Posted by Curt on 15 February, 2022 at 5:03 pm. 8 comments already!


by Jonathan Turley

Pediatricians call it “breath-holding spells.” It was when children hold their breath when upset until they experience syncope, or passing out. The media in Washington appears close to a collective faint over the recent filings of Special Counsel John Durham. While the media has largely buried or downplayed the alarming disclosures by Durham on the origins of the Russian conspiracy claims, Durham keeps adding new details implicating top Democratic figures in what he describes as an ongoing investigation. You can only hold your breath so long and Durham shows no signs that he is done by a long shot.
The latest disclosures by Durham are difficult for many in the media to cover because they directly refute years of prior coverage. Many in the media lampooned Donald Trump for claiming that the FBI and the Clinton campaign spied on Trump Tower and his campaign. Yet, we later learned that the FBI did spy on the campaign. In 2020, the media largely ignored that finding.
That is when the first stage of syncope began:  the “prodrome” with signs of media “discomfort, extreme fatigue, weakness, yawning, nausea, dizziness, and vertigo.
Now, Durham has told a court that he has evidence that Clinton operatives  “exploited” access to systems at the Trump Tower, Trump’s apartment building, and “the Executive Office of the President of the United States.” The operation allegedly not only targeted the campaign and the Trump Tower but continued after the election.
We are now in the second syncopal phrase: loss of media consciousness.
There is no way to cover this story without many admitting that it facilitated a false narrative created by the Clinton campaign, including attacking those who suggested that the Clinton campaign would ever engage in such disreputable conduct.
The filings reveal more details on how the Clinton Campaign’s funded and directed the development of the now debunked narrative of a conspiracy between Russian and the Trump campaign. What is also notable in the filing is the extent to which the Clinton campaign used lawyers to carry out this work, including hiding its funding while denying connections to the work of figures like Christopher Steele.

The new information was revealed in a filing raising conflicts of interest in the law firm of Latham Watkins, which is representing indicted former Clinton lawyer Michael Sussmann. The firm has represented other Clinton related figures. It was a fitting objection in a case where a circle of Democratic lawyers and law firms have featured prominently as well as the liberal think tank, Brookings Institution.  The cross pollination of these law firms is one of the least discussed elements in the scandal.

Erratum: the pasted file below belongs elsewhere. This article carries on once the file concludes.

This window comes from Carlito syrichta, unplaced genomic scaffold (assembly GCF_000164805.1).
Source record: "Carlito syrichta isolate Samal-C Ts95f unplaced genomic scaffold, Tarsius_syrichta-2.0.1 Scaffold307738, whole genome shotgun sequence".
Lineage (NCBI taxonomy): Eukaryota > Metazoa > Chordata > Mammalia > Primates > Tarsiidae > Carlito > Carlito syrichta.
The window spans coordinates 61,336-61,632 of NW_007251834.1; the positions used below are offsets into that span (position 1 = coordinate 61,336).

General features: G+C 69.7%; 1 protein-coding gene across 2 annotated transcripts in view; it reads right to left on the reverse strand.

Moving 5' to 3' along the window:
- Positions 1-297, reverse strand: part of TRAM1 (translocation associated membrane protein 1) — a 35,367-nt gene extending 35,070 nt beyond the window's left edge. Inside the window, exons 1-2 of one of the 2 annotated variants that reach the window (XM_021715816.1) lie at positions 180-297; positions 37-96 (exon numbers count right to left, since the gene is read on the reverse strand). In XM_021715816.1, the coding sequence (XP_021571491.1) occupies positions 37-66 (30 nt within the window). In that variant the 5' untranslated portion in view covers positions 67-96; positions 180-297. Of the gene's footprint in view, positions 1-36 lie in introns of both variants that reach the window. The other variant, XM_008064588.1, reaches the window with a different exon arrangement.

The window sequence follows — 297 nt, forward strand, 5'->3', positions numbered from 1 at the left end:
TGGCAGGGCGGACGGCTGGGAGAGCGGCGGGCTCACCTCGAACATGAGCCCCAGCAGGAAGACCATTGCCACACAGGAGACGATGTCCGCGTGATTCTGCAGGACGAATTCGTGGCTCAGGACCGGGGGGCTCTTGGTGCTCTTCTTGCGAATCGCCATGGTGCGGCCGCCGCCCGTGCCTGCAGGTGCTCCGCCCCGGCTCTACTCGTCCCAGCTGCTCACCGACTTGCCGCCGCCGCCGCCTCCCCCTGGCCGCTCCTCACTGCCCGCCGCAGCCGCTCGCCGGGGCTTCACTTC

The Durham filings repeatedly return to the work of Perkins Coie, a firm with a long and deep connection to the Democratic Party. The Clinton campaign used a screen of lawyers to hide that it was behind the Russian conspiracy claims.
The key to many of these operations is someone referred to by Durham as “Campaign Lawyer-1,” who is widely believed to the then Perkins partner and Clinton Campaign General Counsel Marc Elias. Elias was called before the grand jury. It was Elias who made the key funding available to Fusion GPS, which in turn enlisted Steele to produce his now discredited dossier on Trump and his campaign. The firm listed the payouts as “legal fees.”
During the campaign, a few reporters did ask how the possible connection to the campaign, but Clinton campaign officials denied any involvement. It was only weeks after the election that journalists discovered that the Clinton campaign allegedly hid payments for the Steele dossier as “legal fees” among the $5.6 million paid to Perkins Coie. New York Times reporter Ken Vogel said at the time that Elias denied involvement in the anti-Trump dossier. When Vogel tried to report the story, he said, Elias “pushed back vigorously, saying ‘You (or your sources) are wrong.’” Times reporter Maggie Haberman declared, “Folks involved in funding this lied about it, and with sanctimony, for a year.” Elias also reportedly sat next to campaign chair John Podesta when he also reportedly denied the connection.

Sussmann was indicted for allegedly hiding his representation of the Clinton Campaign as he spread a different Russian collusion allegation involving the Trump Organization and Russia’s Alfa Bank. (Elias is also referenced in meetings on that operation). Sussmann filed a response this week and asked the Court to strike the entirety of the factual section of the Durham filing as unsubstantiated and sensational. (That could open the door for Durham in response to substantiate these claims even further).
Durham added details showing how Perkins Coie used its attorney-client relationships to further the Russian conspiracy operation for the campaign. He alleges that Elias and Sussmann hired an Internet executive, Rodney Joffe, to help build the foundation for the claims. Joffe alerted Sussmann about the Alfa Bank claims by July 2016, and “over the ensuing weeks, and as part of their lawyer-client relationship,” Sussmann and Joffe “engaged in efforts with Campaign Lawyer-1 .”
The use of lawyers to shield such work is nothing new in Washington. During the Nixon Administration, lawyers were used extensively to maintain slush funds and enable “dirty trick” operations.
What is striking about the Durham filings is the audacity of the Perkins Coie operation. While the funding was buried away, the lawyers were seemingly unconcerned about approving such efforts or personally reaching out to sympathetic government and media figures. They were, to some degree, justified in their sense of immunity.

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